A benevolent dictatorship refers to a government in which an authoritarian leader exercises absolute political power over the state but is perceived to do so with regard for benefit of the population as a whole, standing in contrast to the decidedly malevolent stereotype of a dictator. A benevolent dictator may allow for some economic liberalization or democratic decision-making to exist, such as through public referenda or elected representatives with limited power, and often makes preparations for a transition to genuine democracy during or after their term. It might be seen as a republican form of enlightened despotism.

The Metapolitefsi was a period in modern Greek history after the fall of the military junta of 1967–74 that includes the transitional period from the fall of the dictatorship to the 1974 legislative elections and the democratic period immediately after these elections.

A right-wing dictatorship is an authoritarian regime whose policy could be called right-wing. "There are various definitions of the term "rightist", the most common being "conservative" or "reactionary". Those are often to some degree pro-market in economic matters and conservative in social ones. The term fascist dictatorship is sometimes erroneously used interchangeably with right-wing dictatorship. It is commonly accepted that Nazi Germany and the Kingdom of Italy were ruled by fascist governments at some points of their history, but how it refers to other right-wing regimes is a question of further debate. The Estado Novo in Portugal was a right-wing dictatorship which was corporatist in nature. Most South American dictatorships during the second half of the 20th century were right-wing: Pinochet, the Brazilian Military Government, etc. There have also been a number of military dictatorships installed by anti-communists which were generally conservative and rightist.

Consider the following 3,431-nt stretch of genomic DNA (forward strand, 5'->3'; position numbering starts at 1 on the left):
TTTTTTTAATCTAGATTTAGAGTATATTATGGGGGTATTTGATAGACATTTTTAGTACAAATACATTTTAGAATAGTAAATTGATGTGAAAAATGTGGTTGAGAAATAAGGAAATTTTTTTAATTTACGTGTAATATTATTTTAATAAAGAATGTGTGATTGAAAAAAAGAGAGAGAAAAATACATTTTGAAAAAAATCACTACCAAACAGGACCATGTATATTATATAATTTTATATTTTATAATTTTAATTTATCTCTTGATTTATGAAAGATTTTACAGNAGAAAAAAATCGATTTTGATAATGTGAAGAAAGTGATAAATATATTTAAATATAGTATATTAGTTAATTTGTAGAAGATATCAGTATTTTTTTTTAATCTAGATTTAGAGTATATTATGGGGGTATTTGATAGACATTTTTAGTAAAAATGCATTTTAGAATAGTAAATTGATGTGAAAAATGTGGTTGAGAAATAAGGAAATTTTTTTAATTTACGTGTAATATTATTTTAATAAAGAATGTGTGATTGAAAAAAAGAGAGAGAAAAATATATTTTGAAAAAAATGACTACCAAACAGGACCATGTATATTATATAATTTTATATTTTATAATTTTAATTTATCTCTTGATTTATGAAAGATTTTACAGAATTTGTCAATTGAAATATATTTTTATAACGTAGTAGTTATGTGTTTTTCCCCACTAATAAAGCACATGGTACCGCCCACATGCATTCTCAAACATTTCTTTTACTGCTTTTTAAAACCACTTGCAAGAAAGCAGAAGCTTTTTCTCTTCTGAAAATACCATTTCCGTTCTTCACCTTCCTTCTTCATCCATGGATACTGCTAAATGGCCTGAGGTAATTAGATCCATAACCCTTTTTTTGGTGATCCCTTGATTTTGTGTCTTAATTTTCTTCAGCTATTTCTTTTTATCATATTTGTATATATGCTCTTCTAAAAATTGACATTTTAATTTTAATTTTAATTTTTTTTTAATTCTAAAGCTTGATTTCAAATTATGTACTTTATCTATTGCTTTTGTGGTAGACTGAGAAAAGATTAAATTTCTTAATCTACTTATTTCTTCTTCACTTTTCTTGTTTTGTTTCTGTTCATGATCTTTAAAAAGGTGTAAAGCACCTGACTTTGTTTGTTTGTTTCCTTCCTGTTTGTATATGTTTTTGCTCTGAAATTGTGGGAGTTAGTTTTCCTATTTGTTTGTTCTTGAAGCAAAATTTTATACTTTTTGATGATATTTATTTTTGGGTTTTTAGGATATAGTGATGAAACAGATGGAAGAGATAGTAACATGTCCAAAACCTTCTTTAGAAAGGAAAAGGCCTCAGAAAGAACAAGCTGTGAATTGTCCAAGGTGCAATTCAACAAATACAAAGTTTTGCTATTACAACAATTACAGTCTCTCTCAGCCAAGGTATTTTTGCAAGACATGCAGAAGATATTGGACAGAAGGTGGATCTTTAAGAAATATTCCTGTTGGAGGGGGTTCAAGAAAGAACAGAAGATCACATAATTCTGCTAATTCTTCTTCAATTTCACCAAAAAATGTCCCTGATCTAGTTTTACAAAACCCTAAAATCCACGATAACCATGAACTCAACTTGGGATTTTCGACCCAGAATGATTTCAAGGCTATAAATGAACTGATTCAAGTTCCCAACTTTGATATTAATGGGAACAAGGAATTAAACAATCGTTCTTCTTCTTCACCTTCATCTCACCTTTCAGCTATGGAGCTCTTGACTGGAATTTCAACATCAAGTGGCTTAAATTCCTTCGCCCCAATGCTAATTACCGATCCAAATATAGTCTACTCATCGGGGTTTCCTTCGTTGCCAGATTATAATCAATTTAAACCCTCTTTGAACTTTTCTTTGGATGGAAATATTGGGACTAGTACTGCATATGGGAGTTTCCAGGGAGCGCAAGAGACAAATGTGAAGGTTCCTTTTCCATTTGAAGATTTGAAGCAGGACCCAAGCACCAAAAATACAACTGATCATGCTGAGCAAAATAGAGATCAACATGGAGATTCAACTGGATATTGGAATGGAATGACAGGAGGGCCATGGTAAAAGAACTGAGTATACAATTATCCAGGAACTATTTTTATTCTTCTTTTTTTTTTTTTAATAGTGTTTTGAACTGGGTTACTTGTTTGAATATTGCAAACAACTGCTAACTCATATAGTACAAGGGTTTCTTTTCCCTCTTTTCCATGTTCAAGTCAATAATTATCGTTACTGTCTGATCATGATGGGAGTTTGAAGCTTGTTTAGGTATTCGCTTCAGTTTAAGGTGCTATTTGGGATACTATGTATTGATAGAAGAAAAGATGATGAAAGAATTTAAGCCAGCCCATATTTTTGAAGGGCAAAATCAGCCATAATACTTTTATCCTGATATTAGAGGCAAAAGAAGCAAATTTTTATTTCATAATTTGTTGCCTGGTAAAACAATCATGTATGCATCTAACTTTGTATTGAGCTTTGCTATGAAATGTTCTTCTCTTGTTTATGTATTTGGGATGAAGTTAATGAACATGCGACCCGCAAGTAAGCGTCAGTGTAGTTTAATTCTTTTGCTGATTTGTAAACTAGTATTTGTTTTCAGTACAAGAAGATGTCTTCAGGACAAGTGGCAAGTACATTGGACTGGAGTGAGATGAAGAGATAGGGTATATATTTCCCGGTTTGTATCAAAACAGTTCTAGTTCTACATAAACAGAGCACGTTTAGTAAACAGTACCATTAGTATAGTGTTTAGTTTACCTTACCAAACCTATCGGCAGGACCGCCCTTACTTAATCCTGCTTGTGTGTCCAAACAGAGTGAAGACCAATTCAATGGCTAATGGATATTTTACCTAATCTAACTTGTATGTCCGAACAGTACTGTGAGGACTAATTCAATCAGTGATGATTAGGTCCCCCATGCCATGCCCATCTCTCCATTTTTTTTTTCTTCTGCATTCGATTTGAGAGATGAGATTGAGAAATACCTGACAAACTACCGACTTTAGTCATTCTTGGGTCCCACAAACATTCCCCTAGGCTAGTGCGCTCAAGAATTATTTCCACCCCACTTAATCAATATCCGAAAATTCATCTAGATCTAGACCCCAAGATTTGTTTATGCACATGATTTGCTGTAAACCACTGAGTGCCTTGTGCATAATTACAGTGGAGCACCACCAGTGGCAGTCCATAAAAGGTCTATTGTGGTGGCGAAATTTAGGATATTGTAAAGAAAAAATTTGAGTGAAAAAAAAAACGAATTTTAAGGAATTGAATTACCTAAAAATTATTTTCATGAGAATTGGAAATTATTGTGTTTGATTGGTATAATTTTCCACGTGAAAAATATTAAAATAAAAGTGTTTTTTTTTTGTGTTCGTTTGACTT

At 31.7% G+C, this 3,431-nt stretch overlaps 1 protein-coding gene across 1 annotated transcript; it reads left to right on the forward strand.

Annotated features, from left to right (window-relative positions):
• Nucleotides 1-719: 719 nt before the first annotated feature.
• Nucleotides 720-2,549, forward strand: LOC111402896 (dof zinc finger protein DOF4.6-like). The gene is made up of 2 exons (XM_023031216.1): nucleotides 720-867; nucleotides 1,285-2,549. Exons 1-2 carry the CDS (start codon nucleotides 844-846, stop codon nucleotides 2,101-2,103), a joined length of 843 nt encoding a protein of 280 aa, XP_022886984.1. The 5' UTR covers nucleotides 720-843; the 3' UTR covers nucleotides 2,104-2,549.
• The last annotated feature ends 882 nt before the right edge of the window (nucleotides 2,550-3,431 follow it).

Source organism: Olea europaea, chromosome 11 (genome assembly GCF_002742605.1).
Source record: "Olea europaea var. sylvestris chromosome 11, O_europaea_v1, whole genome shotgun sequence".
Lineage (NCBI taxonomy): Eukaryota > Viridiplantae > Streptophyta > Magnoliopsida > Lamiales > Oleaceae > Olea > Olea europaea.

Civic-military dictatorship of Uruguay 1973-1985 military regime in Uruguay

The civic-military dictatorship of Uruguay (1973–85), also known as the Uruguayan Dictatorship, was an authoritarian military dictatorship that ruled Uruguay for 12 years, from June 27, 1973 until February 28, 1985. The dictatorship has been the subject of much controversy due to its violations of human rights, use of torture, and the unexplained disappearances of many Uruguayans. The term "civic-military" refers to the military regime's initial use of a relatively powerless civilian president as the head of state, which distinguished it from dictatorships in other South American countries in which senior military officers immediately seized power and directly served as head of state.

Metaxism authoritarian nationalist ideology associated with Greek dictator Ioannis Metaxas

Metaxism is a totalitarian nationalist ideology associated with Greek dictator Ioannis Metaxas. It called for the regeneration of the Greek nation and the establishment of a modern, culturally homogenous Greece. Metaxism disparaged liberalism, and held individual interests to be subordinate to those of the nation, seeking to mobilize the Greek people as a disciplined mass in service to the creation of a "new Greece."

Democracy-Dictatorship Index

Democracy-Dictatorship (DD), index of democracy and dictatorship or simply the DD index or the DD datasets refers to the binary measure of democracy and dictatorship first proposed by Adam Przeworski et al. (2010), and further developed and maintained by Cheibub, Gandhi, and Vreeland (2009). Though the most recent data set is only updated for 2008, there is planning by Cheibeb to update it to the present year.

Barbara Geddes is an American political scientist. One of the main important theorists of authoritarianism and empirical catalogers of authoritarian regimes, she is currently a full professor at the Department of Political Science at the University of California, Los Angeles.

References